It is what it is. This is a commonly accepted phrase nowadays, but it has a deeper meaning than what it may imply. "It is what it is" is not to say that you agree with "what it is," or that "what it is" does not have an impact on your life. It simply means you have accepted what it is and moved past it.
The stress of witnessing a traumatic event can take an emotional and physical toll. Whether you were directly involved in the event or exposed to it after the fact, it’s important to know more about traumatic stress and how it can impact you.
All humans want to be close to others. We need relationships that provide closeness and support. We want to give and receive love. An emotional connection occurs between two people when there is an exchange of feelings and a bond is formed.
The constant barrage of negativity in the news, political turmoil, community unrest, violence and trauma of the past year have left their mark in many ways, some positive and many negative, with outcomes yet unknown.
Mental illness. Why are so many people are afraid of these words? Does it mean that life is over? Does it mean no recovery? Does it mean a bleak future? Does it mean the end to independence?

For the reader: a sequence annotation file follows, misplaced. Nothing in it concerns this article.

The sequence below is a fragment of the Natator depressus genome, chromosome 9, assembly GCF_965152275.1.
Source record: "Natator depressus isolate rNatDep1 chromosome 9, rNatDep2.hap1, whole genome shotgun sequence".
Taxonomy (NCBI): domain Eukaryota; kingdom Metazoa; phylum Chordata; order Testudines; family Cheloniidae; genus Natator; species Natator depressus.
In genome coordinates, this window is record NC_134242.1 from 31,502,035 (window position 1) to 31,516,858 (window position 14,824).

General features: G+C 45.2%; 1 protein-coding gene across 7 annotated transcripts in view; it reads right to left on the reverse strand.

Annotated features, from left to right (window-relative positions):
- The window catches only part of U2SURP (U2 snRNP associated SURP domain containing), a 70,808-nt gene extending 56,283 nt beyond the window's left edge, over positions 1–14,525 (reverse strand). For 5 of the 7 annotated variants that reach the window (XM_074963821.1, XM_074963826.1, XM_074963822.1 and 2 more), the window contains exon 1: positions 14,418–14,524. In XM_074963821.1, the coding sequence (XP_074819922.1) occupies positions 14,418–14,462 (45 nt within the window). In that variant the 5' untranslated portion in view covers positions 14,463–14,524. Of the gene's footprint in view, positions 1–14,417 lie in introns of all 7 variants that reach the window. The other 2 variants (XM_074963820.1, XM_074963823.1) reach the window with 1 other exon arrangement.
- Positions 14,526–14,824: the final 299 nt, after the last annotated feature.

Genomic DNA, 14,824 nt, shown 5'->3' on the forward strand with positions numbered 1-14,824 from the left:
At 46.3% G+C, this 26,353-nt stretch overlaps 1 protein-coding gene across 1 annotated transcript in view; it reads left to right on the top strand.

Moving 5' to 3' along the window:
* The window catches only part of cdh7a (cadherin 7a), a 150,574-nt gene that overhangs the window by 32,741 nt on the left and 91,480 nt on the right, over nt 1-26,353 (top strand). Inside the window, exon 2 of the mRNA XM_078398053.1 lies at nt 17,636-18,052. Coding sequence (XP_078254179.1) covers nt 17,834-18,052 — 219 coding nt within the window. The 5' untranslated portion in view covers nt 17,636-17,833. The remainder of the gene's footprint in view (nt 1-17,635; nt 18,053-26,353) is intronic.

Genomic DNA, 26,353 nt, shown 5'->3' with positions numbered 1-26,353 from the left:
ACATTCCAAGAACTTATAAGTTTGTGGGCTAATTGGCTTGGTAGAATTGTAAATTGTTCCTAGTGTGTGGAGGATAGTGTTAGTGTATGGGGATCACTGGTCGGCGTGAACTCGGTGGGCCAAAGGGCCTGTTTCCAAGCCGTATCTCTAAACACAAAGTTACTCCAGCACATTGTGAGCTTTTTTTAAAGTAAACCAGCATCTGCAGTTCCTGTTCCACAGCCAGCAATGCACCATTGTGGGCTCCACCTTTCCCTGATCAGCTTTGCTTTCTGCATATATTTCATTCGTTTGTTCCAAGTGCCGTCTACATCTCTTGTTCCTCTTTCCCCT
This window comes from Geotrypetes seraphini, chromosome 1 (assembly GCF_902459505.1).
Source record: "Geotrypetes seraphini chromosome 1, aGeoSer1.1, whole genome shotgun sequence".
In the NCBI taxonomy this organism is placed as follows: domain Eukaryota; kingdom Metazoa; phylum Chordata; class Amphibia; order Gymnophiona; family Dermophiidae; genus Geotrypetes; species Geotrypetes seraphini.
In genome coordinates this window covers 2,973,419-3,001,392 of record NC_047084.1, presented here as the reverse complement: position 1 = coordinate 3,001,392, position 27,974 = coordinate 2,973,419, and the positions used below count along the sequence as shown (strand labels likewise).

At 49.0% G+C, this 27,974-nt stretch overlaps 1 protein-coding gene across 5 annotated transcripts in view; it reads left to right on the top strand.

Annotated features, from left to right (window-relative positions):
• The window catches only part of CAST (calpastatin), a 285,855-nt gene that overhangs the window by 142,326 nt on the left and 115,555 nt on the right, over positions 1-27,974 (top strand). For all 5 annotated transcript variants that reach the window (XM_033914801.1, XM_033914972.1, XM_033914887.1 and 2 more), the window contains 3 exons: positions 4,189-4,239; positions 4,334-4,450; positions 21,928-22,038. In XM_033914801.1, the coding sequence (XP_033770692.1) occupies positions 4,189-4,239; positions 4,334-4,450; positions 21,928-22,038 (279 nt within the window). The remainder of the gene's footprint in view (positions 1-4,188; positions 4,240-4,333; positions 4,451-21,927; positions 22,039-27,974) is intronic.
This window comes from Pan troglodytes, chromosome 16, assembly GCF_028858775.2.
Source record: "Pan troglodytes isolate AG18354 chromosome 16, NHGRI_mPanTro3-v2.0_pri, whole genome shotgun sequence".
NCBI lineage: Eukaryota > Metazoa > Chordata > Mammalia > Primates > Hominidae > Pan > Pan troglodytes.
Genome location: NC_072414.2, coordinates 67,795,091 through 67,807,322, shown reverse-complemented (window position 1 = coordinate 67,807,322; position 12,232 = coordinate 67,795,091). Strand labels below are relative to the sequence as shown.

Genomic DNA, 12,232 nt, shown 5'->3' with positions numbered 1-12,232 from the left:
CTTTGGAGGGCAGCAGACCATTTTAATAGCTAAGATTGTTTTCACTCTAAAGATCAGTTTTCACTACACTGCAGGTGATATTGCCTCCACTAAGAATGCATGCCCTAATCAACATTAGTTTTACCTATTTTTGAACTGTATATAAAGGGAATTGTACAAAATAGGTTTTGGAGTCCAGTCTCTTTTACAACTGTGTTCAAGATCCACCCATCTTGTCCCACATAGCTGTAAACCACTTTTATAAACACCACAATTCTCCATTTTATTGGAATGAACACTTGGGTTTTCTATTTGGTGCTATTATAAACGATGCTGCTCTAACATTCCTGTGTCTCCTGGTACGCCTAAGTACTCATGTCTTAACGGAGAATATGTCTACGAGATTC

Enabling takes place when a person puts others’ needs ahead of their own. The term “enabling” originated in Alcoholics Anonymous and can happen with gamblers, food, sex and internet addicts. Many times, people who enable grew up in families where their needs were not met.
Self-help groups have been known to provide emotional, social and practical support to individuals. In a self-help meeting, you might find that you can begin to restore your self-esteem, sense of dignity and understanding of a problem through the group’s dynamics.
We all play a role in creating a mentally healthy community that supports prevention, treatment and recovery. One of the best ways to help is learning to distinguish between the facts about mental illness – and the fiction.
While research suggests that happiness is influenced by genetics, people can learn to be happier by developing optimism, gratitude and altruism. There is a form of psychology that focuses on helping people live happier lives. It is called “positive psychology.”
A study conducted by the Morneau Shepell research group found that every $1 invested in an employee assistance program (EAP) translates into a return on investment of $8.70 through a combination of improved productivity at work and less time away from work.
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